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Saturday, September 13, 2014
5 ways to mend fences with the boss
Disagreements with the boss could lead to your falling out with him or her. If the employee belongs to the lower rungs of the hierarchy, mending the frayed relationship could be tougher. Devina Sengupta from ET shows what you could do in such a situation.
Meet them post-tussle
"Getting out of the office atmosphere for dinner helps. Everyone's guard is up in the office and I have seen interacting outside office cubicles diffuses the tension," says S Venkatesh, executive director, KEC International. This shows the employee still holds the boss in high regard and would like to keep the disagreement strictly professional.
Avoid water cooler conversations
If the spat is not public, it should not be discussed amongst colleagues. If either party gets to know that details of the disagreement have been discussed, working in future becomes difficult. Office gossip will lead to colleagues getting involved in petty politics. However, even if the spat was in public, avoid discussing it with others afterwards.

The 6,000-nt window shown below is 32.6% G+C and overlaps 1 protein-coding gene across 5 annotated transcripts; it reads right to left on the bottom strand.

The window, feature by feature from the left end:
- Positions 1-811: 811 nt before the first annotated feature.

Discern the degree of disagreement
The degree of disagreement has to be realised by the executive, says Venkatesh. He may want to move on and let the boss know about his intentions. Unless it is an ethical issue, bosses do not give a bad reference. "I have given a good reference to colleagues even when we did not get along," he says. However, if exiting the company is not an option, the employee should discuss a change in team with the super-senior and HR executive in charge of the business.
Hang in there
Mending relationships with the boss will need time and the executive should find out if he or she needs to be put on another assignment. However, the employee should not avoid the senior or call in sick right after the spat. Even if there is awkwardness, one must participate in team work and show that an unpleasant episode or bad relationship will not interfere with work.
Go back to the problem
Disagreements with the boss do not mean employees give up their point of view. They need to take time from the senior, assess the pros and cons of decisions on either side and come to a conclusion. To mend a relationship with the senior, it is important that the executive is perceived to be a problem solver who gives greater importance to the task than to personal equations. The larger goal is to work out solutions and not get swayed by office spats.